Appeal from the Circuit Court of the 14th Judicial Circuit, Rock Island County, Illinois No. 95-CF-781 Honorable James T. Teros Judge, Presiding
The opinion of the court was delivered by: Justice Holdridge
The defendant, DeWayne C. Wilburn, was convicted of aggravated battery with a firearm and armed violence. 720 ILCS 5/12--4.2; 33A--2 (West 1994). The trial court sentenced defendant to 25 years' imprisonment on each offense, to be served consecutively. Defendant filed an amended post-conviction petition, which was dismissed as untimely. Defendant appeals, contending the trial court erred in dismissing his petition. We reverse the trial court's judgment, vacate defendant's sentence on his armed violence conviction and remand for resentencing.
Defendant was convicted of aggravated battery with a firearm and armed violence based on an incident in which he shot the victim in the leg with a handgun and robbed him of approximately $45 in cash. Defendant was sentenced on February 7, 1996, to consecutive 25-year terms of imprisonment.
At that time, armed violence with a handgun was punishable by 15 to 30 years' imprisonment. 720 ILCS 5/33A--3(a) (West 1996). The legislature enacted this sentencing provision by Public Act 88--680 (Pub. Act 88--680, eff. January 1, 1995). Prior to the enactment of Public Act 88--680, the sentencing range for armed violence with a handgun was 6 to 30 years' imprisonment. 720 ILCS 5/33A--3(a); 730 ILCS 5/5--8--1(a)(3) (West 1992).
Defendant's convictions were affirmed on appeal. People v. Wilburn, No. 3--96--0224 (1997) (unpublished order under Supreme Court Rule 23). Our supreme court denied defendant's petition for leave to appeal on October 1, 1997. On April 26, 2001, defendant filed a pro se petition seeking relief pursuant to the Post-Conviction Hearing Act. 725 ILCS 5/122--1 et seq. (West 2000). The trial court appointed counsel for defendant, and an amended petition was filed. In his amended petition, defendant asserted his armed violence sentence should be vacated because Public Act 88--680, which amended the sentencing provisions for armed violence, had been held unconstitutional in People v. Cervantes, 189 Ill. 2d 80, 723 N.E.2d 265 (1999). Defendant further asserted that the late filing of his post-conviction petition was not due to his culpable negligence because Public Act 88--680 was not declared unconstitutional until after the deadline for filing his petition had passed.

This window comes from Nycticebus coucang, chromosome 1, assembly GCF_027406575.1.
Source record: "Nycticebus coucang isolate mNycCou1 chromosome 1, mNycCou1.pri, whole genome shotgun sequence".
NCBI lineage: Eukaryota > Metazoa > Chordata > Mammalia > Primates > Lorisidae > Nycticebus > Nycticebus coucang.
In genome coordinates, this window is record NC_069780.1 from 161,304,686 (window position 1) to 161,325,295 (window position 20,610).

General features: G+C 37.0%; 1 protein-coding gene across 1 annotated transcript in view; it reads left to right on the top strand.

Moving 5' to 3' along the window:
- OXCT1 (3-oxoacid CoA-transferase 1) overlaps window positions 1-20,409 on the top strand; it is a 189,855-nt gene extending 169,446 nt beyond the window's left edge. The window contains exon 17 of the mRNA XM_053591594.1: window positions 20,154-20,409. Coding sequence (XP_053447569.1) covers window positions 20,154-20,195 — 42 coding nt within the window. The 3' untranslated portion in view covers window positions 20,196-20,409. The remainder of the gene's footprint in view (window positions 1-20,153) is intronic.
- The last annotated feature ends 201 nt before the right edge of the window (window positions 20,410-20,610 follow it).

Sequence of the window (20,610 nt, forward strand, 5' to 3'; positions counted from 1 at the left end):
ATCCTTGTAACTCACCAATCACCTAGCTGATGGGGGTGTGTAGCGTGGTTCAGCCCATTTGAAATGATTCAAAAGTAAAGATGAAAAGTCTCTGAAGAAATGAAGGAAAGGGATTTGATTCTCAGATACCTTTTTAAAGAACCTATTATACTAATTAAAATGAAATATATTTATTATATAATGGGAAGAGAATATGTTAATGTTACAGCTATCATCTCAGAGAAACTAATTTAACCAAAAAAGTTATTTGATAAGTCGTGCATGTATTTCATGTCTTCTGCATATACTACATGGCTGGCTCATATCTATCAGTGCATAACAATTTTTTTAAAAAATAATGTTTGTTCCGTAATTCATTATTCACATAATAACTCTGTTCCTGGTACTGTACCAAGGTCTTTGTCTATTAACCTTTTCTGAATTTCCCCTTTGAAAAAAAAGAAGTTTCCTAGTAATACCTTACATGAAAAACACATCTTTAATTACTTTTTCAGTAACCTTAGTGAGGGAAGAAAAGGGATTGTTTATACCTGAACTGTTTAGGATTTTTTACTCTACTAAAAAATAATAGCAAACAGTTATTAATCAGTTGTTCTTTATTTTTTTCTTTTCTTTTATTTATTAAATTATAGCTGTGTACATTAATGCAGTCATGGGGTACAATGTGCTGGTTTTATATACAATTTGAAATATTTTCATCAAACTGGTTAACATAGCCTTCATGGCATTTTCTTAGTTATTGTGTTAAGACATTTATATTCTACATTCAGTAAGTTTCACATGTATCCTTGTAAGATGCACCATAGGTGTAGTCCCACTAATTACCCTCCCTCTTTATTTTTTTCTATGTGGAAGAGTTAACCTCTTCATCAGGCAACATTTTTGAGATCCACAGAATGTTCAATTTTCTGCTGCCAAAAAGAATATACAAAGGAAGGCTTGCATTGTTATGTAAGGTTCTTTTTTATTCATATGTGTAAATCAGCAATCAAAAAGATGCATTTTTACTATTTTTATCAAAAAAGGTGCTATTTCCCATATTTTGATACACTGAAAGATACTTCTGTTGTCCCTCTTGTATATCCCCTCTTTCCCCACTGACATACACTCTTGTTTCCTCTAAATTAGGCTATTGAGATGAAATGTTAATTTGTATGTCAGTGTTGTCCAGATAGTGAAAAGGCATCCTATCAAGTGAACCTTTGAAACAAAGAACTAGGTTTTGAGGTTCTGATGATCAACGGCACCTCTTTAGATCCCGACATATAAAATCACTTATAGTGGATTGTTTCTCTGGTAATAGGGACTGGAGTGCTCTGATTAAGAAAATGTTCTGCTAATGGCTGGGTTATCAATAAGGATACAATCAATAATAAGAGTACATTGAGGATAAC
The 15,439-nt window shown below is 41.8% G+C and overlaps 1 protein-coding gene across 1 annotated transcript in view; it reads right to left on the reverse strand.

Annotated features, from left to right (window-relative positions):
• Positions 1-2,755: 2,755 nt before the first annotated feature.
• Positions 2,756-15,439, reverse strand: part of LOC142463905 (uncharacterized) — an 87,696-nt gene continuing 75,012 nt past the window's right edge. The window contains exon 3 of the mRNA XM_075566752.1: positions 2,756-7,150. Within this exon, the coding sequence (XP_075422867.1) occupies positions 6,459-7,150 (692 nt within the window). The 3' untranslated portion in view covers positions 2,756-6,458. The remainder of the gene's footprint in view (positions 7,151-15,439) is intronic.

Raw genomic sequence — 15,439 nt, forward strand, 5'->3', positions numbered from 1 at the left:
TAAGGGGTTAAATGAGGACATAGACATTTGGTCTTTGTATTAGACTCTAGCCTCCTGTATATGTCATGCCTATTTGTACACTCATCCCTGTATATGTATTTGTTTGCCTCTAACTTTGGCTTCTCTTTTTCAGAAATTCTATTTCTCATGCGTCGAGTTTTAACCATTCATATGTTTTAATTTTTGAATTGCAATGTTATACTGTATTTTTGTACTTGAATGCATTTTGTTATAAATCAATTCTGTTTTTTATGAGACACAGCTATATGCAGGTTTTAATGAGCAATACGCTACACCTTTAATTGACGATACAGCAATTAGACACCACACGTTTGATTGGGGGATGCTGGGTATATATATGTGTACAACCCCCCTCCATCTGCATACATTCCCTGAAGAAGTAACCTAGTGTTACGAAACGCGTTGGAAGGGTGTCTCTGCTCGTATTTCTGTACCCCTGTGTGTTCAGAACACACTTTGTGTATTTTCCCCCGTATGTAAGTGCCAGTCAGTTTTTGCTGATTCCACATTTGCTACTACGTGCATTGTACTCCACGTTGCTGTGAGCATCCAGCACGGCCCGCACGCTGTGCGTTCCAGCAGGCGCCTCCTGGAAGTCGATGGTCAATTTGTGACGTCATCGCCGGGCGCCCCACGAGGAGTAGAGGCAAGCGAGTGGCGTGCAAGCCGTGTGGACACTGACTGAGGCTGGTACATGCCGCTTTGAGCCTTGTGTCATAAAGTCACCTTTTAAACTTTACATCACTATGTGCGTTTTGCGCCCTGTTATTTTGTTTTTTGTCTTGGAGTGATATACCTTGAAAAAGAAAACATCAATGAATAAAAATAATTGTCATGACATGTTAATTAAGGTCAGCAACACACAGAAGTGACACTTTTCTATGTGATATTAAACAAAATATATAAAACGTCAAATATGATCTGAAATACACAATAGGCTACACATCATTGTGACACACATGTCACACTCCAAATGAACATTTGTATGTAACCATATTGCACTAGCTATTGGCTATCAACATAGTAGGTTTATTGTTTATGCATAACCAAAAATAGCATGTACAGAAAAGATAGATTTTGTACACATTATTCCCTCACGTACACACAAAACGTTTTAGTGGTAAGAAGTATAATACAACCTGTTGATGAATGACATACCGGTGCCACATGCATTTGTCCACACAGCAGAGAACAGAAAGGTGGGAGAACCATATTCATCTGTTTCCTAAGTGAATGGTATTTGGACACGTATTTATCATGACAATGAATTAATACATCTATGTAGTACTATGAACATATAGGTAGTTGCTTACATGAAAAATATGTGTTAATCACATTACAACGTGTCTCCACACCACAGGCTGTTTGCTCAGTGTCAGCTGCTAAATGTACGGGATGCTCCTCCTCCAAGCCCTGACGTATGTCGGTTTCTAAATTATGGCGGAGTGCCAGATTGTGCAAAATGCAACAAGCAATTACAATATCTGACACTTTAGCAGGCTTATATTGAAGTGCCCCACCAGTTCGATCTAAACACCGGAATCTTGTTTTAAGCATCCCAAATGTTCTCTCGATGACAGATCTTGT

The trial court granted the State's motion to dismiss defendant's petition, finding it was not timely filed.
On appeal, defendant contends the trial court erred in dismissing his post-conviction petition as untimely because the armed violence sentencing statute was declared unconstitutional after the deadline for filing his petition had passed.
Under the Post-Conviction Hearing Act, proceedings must be commenced within:
"6 months after the denial of a petition for leave to appeal or the date for filing such a petition if none is filed *** or 3 years from the date of conviction, whichever is sooner, unless the petitioner alleges facts showing that the delay was not due to his or her culpable negligence." 725 ILCS 5/122--1(c) (West 2000).
Lack of culpable negligence is difficult to establish. People v. Burris, 315 Ill. App. 3d 615, 734 N.E.2d 161 (2000). However, the delay in filing a post-conviction petition may be excused when the petition is based on the issuance of a new case which changes the law applicable to the defendant's claim. See People v. Lee, 326 Ill. App. 3d 882, 762 N.E.2d 18 (2001); People v. Hernandez, 296 Ill. App. 3d 349, 694 N.E.2d 1082 (1998).
We generally will not disturb a trial court's determination as to whether a delay was a result of the defendant's culpable negligence unless that determination is manifestly erroneous. People v. Caballero, 179 Ill. 2d 205, 688 N.E.2d 658 (1997). However, the trial court's decision in this case is not based upon fact-finding or a credibility determination. Instead, the issue is whether the trial court correctly applied the law to the established facts. Therefore, the correct standard of review in this case is de novo. See Branson v. Department of Revenue, 168 Ill. 2d 247, 659 N.E.2d 961 (1995) ...